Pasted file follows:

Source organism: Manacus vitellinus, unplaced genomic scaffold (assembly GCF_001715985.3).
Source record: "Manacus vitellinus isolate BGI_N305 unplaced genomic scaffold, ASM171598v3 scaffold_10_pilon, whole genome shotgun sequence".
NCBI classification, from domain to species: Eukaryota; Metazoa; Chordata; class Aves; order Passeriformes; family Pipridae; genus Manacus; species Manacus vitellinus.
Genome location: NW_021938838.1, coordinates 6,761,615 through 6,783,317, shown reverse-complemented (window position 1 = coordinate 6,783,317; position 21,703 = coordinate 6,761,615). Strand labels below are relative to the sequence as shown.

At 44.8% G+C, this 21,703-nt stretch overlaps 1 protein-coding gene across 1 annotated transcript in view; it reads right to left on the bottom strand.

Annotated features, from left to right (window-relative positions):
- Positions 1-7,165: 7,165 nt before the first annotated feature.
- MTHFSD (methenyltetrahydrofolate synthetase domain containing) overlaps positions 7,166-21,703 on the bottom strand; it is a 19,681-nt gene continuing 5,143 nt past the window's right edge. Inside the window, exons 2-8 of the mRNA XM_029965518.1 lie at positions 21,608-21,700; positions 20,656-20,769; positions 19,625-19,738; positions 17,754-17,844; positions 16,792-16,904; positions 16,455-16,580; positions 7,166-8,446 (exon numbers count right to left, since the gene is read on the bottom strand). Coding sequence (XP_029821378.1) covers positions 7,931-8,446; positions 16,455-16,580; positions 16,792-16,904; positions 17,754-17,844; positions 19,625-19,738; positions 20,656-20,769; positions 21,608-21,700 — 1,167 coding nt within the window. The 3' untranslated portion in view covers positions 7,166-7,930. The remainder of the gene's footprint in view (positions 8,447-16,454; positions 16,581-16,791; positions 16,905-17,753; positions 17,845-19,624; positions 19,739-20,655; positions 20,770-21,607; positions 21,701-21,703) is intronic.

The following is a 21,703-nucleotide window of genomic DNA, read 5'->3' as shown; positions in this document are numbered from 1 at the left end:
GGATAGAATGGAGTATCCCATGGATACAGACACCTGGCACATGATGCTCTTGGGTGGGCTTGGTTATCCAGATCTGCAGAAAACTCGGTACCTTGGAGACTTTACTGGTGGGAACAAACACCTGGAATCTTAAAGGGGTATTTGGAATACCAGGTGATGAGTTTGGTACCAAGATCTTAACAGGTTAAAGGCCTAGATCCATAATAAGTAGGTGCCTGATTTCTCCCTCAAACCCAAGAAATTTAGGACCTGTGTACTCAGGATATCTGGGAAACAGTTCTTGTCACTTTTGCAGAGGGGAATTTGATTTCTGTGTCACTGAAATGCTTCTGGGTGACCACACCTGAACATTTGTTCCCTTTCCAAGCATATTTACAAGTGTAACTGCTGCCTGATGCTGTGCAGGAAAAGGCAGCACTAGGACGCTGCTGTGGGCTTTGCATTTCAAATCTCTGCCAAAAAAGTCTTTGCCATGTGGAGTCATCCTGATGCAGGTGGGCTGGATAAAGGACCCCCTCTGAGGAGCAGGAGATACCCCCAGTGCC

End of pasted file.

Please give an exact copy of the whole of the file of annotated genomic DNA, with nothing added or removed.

Source organism: Manacus vitellinus, unplaced genomic scaffold (assembly GCF_001715985.3).
Source record: "Manacus vitellinus isolate BGI_N305 unplaced genomic scaffold, ASM171598v3 scaffold_10_pilon, whole genome shotgun sequence".
NCBI classification, from domain to species: Eukaryota; Metazoa; Chordata; class Aves; order Passeriformes; family Pipridae; genus Manacus; species Manacus vitellinus.
Genome location: NW_021938838.1, coordinates 6,761,615 through 6,783,317, shown reverse-complemented (window position 1 = coordinate 6,783,317; position 21,703 = coordinate 6,761,615). Strand labels below are relative to the sequence as shown.

At 44.8% G+C, this 21,703-nt stretch overlaps 1 protein-coding gene across 1 annotated transcript in view; it reads right to left on the bottom strand.

Annotated features, from left to right (window-relative positions):
- Positions 1-7,165: 7,165 nt before the first annotated feature.
- MTHFSD (methenyltetrahydrofolate synthetase domain containing) overlaps positions 7,166-21,703 on the bottom strand; it is a 19,681-nt gene continuing 5,143 nt past the window's right edge. Inside the window, exons 2-8 of the mRNA XM_029965518.1 lie at positions 21,608-21,700; positions 20,656-20,769; positions 19,625-19,738; positions 17,754-17,844; positions 16,792-16,904; positions 16,455-16,580; positions 7,166-8,446 (exon numbers count right to left, since the gene is read on the bottom strand). Coding sequence (XP_029821378.1) covers positions 7,931-8,446; positions 16,455-16,580; positions 16,792-16,904; positions 17,754-17,844; positions 19,625-19,738; positions 20,656-20,769; positions 21,608-21,700 — 1,167 coding nt within the window. The 3' untranslated portion in view covers positions 7,166-7,930. The remainder of the gene's footprint in view (positions 8,447-16,454; positions 16,581-16,791; positions 16,905-17,753; positions 17,845-19,624; positions 19,739-20,655; positions 20,770-21,607; positions 21,701-21,703) is intronic.

The following is a 21,703-nucleotide window of genomic DNA, read 5'->3' as shown; positions in this document are numbered from 1 at the left end:
GGATAGAATGGAGTATCCCATGGATACAGACACCTGGCACATGATGCTCTTGGGTGGGCTTGGTTATCCAGATCTGCAGAAAACTCGGTACCTTGGAGACTTTACTGGTGGGAACAAACACCTGGAATCTTAAAGGGGTATTTGGAATACCAGGTGATGAGTTTGGTACCAAGATCTTAACAGGTTAAAGGCCTAGATCCATAATAAGTAGGTGCCTGATTTCTCCCTCAAACCCAAGAAATTTAGGACCTGTGTACTCAGGATATCTGGGAAACAGTTCTTGTCACTTTTGCAGAGGGGAATTTGATTTCTGTGTCACTGAAATGCTTCTGGGTGACCACACCTGAACATTTGTTCCCTTTCCAAGCATATTTACAAGTGTAACTGCTGCCTGATGCTGTGCAGGAAAAGGCAGCACTAGGACGCTGCTGTGGGCTTTGCATTTCAAATCTCTGCCAAAAAAGTCTTTGCCATGTGGAGTCATCCTGATGCAGGTGGGCTGGATAAAGGACCCCCTCTGAGGAGCAGGAGATACCCCCAGTGCC